- Obtain a Tax ID Number: You may not have to obtain a tax id number, but chances are that if you’re wanting to move property into an LLC then you’re likely doing something that requires this to happen. If your LLC has more than one owner, if you have employees, or if you meet other requirements that vary by state then you’ll need to get this tax ID number when you create your LLC.
- Open a Business Bank Account: Opening a business bank account will help you further separate your personal assets from the assets in your LLC. If you move personal assets into an LLC to protect yourself legally then you won’t want to put that at risk by mingling your personal and business funds into a single account. Instead, open a business bank account to keep it all separate and keep your other personal assets safe from anything that happens with the LLC.
Pros & Cons of Moving Property Into an LLC
There are things you need to keep in mind when you decide to transfer personal assets to an LLC. For example, your actions may result in certain tax consequences, which we’ll summarize below. While the legal protections are nice, it’s also important to note that you may end up hurting yourself financially if you decide to transfer a property you currently have a mortgage on. We detail the most important pros and cons of transferring personal property into an LLC below.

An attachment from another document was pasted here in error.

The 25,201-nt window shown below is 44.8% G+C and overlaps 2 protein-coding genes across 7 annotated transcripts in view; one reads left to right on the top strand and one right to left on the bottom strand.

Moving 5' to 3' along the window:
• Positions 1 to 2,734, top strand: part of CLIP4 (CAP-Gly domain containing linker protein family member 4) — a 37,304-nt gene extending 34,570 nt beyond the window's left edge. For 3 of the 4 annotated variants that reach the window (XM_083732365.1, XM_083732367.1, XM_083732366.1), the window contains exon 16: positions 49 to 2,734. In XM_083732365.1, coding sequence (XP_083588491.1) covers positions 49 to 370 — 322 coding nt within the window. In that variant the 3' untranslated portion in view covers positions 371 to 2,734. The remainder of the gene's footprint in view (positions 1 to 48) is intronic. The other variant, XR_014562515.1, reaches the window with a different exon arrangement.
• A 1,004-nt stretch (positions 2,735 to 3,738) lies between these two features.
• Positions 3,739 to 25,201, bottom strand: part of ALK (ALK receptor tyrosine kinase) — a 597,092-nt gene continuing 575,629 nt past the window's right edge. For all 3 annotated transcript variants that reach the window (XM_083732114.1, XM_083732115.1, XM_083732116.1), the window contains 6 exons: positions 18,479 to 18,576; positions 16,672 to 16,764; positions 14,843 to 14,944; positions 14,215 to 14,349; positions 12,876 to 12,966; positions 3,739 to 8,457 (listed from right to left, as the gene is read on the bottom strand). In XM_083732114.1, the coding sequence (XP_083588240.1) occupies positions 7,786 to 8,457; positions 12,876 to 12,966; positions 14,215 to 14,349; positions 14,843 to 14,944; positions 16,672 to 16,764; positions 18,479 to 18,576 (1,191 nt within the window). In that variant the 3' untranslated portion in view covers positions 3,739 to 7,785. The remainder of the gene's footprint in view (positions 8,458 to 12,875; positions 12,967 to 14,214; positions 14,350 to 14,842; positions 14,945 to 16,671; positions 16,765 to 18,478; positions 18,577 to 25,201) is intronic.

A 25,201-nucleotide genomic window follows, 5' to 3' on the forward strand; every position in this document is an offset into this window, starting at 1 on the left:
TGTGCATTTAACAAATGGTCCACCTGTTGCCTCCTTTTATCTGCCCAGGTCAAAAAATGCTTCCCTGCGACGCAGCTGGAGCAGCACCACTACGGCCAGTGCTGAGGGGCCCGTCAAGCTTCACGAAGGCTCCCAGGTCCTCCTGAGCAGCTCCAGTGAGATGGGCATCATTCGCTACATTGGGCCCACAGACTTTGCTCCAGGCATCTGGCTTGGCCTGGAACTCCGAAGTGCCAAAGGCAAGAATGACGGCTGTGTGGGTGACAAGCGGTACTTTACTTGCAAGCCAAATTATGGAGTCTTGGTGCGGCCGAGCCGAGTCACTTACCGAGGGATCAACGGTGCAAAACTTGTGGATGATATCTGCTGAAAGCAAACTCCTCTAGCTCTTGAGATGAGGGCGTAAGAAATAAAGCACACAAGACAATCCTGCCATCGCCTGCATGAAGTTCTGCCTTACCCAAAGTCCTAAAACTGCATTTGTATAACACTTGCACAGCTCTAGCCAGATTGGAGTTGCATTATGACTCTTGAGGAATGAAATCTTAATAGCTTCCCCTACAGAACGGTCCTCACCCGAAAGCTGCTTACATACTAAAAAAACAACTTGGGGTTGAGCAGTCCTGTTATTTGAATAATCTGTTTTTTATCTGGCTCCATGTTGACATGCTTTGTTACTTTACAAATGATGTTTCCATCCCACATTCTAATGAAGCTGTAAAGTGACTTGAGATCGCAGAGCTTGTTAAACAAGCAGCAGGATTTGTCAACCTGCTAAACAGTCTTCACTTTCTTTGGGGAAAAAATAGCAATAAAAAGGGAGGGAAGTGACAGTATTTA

Pros of Moving Property Into an LLC
The pros for moving property into an LLC include:
- Personal Liability Protection: If you’re dealing with another party with your property, like having a renter, then it makes a lot of sense to use an LLC or corporation to shield your personal assets from anything that may happen with the property. This way if there is a lawsuit later over an event on the property, like an accident, then no one will hopefully be able to come after your personal assets, like your personal home, for damages.
- Protect Your Property From Your Property: If you have multiple properties that you’re renting out then it is a benefit to keep each one in a separate LLC or corporation in order to shield each one from potential liability of the others.
- Tas Advantages: There can be certain tax advantages to owning real property in an LLC and running any money making activities with that property as a business. This is something you should consult a CPA on to determine what could be the most beneficial to you.